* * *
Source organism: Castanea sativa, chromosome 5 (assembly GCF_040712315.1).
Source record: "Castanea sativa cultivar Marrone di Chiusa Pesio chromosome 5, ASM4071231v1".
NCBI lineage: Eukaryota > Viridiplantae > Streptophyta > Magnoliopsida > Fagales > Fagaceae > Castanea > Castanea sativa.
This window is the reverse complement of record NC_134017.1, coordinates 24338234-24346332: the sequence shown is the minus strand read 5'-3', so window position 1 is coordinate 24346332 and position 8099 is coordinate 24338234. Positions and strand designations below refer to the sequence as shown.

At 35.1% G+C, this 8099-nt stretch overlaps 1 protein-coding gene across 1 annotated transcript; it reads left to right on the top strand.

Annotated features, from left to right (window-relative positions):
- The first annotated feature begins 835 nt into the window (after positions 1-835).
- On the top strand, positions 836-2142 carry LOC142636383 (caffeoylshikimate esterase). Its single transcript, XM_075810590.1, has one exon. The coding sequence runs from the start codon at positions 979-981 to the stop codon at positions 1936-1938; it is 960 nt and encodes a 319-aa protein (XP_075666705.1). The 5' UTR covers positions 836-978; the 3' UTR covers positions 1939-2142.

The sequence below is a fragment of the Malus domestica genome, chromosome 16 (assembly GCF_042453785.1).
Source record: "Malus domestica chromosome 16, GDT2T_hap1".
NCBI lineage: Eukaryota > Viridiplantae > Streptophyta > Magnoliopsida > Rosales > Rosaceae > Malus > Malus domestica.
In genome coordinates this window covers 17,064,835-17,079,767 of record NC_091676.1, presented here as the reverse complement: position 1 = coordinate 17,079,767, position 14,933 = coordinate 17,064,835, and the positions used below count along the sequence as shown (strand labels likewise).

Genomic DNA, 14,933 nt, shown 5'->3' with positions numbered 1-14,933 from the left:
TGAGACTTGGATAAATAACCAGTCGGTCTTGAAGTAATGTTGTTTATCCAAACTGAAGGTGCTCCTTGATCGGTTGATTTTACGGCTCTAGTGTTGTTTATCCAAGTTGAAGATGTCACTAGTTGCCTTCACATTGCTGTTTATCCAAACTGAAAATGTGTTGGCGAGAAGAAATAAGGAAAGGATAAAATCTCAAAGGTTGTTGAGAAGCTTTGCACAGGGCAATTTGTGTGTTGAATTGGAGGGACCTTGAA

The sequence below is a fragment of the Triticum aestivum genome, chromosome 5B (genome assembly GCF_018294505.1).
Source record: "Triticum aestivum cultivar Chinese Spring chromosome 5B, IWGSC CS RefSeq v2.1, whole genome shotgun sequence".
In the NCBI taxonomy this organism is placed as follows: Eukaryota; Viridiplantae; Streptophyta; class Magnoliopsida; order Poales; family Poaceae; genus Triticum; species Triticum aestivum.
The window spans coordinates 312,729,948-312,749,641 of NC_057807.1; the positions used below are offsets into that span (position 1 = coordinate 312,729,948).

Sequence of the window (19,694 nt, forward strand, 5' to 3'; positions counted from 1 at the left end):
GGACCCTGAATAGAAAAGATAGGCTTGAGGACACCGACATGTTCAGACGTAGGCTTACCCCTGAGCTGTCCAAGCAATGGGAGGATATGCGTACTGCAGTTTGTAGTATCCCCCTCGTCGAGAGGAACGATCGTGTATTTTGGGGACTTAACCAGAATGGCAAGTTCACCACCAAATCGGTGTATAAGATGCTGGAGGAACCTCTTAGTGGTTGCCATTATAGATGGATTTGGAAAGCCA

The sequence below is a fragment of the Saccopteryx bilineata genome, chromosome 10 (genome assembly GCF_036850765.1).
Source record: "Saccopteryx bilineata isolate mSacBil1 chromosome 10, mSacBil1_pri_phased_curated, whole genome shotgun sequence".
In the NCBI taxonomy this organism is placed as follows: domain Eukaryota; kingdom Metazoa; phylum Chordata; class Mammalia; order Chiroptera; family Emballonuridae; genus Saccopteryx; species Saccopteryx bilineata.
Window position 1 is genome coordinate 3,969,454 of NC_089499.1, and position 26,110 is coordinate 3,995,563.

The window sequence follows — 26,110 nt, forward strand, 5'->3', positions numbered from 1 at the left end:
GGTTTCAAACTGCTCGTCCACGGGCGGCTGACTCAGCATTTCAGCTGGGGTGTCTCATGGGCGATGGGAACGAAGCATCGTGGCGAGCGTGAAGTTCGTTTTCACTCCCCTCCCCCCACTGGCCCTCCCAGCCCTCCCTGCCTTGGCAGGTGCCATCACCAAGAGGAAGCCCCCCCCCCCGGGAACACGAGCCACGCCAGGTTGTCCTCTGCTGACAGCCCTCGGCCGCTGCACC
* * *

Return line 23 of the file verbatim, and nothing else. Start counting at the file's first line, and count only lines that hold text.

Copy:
In the NCBI taxonomy this organism is placed as follows: domain Eukaryota; kingdom Metazoa; phylum Chordata; class Mammalia; order Chiroptera; family Emballonuridae; genus Saccopteryx; species Saccopteryx bilineata.